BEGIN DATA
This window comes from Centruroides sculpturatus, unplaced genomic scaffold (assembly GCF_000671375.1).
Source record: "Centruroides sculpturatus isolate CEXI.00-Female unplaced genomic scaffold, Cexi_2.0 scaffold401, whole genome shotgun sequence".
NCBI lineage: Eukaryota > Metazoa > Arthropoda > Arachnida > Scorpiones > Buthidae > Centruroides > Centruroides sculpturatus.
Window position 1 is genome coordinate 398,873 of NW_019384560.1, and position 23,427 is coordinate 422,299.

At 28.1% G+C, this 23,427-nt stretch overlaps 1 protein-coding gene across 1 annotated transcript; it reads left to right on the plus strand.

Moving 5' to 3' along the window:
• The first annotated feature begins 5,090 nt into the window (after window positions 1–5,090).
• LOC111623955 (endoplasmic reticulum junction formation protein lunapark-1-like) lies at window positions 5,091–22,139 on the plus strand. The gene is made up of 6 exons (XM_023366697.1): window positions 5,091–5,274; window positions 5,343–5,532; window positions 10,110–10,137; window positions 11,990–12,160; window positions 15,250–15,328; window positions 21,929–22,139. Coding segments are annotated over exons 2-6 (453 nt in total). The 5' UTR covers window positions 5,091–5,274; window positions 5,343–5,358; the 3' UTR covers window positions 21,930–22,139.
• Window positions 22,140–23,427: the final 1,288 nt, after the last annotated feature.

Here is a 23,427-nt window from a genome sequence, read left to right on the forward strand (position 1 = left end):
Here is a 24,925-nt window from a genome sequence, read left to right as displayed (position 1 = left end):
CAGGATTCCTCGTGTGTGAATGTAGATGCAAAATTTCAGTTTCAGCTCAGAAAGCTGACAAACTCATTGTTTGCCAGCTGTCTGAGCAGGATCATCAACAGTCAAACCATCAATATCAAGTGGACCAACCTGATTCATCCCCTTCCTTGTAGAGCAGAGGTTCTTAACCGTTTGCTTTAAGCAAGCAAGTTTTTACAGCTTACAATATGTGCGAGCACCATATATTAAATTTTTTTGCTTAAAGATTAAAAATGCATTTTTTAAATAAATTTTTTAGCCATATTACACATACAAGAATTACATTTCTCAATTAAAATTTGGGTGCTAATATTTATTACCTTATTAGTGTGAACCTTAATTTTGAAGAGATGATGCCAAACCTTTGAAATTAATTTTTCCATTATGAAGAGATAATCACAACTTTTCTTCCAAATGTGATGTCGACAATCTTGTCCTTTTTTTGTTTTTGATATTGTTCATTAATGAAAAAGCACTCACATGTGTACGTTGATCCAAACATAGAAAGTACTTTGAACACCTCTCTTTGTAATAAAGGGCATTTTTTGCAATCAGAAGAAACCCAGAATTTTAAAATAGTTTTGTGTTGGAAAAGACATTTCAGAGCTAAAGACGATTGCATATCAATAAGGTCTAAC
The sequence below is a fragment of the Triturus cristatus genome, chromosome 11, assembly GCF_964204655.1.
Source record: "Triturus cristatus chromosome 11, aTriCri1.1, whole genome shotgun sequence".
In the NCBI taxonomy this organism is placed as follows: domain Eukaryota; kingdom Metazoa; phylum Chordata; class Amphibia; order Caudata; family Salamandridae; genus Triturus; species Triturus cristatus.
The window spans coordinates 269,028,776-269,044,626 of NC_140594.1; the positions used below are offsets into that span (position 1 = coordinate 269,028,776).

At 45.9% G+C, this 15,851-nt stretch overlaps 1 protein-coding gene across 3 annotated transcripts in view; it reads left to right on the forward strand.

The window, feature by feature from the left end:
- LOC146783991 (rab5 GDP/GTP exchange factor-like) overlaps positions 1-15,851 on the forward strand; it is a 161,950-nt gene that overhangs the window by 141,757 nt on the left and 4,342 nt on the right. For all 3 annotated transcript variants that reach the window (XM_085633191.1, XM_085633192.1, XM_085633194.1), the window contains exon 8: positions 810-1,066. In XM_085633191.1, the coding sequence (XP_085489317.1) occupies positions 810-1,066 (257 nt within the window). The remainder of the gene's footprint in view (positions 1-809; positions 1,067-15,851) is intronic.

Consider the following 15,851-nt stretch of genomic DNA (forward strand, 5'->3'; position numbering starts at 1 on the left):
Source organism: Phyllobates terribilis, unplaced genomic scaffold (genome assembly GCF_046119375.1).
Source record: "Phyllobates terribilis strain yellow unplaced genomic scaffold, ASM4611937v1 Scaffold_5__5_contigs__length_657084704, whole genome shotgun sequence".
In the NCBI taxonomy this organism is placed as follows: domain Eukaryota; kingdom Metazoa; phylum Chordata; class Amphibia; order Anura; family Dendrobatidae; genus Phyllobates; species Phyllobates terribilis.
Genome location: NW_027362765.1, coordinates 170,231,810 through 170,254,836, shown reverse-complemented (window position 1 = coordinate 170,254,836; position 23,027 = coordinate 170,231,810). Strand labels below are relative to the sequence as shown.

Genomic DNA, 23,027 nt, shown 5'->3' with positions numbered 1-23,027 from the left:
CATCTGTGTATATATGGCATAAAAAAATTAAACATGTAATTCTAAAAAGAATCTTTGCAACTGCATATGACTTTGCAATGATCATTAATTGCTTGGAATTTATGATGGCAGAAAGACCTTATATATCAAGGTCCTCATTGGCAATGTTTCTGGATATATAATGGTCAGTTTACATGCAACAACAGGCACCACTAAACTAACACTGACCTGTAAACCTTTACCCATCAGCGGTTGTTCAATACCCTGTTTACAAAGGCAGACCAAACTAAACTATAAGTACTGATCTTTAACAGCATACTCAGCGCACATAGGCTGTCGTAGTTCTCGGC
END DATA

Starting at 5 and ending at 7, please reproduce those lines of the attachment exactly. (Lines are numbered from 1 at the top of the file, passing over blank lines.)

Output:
At 28.1% G+C, this 23,427-nt stretch overlaps 1 protein-coding gene across 1 annotated transcript; it reads left to right on the plus strand.

Moving 5' to 3' along the window:
• The first annotated feature begins 5,090 nt into the window (after window positions 1–5,090).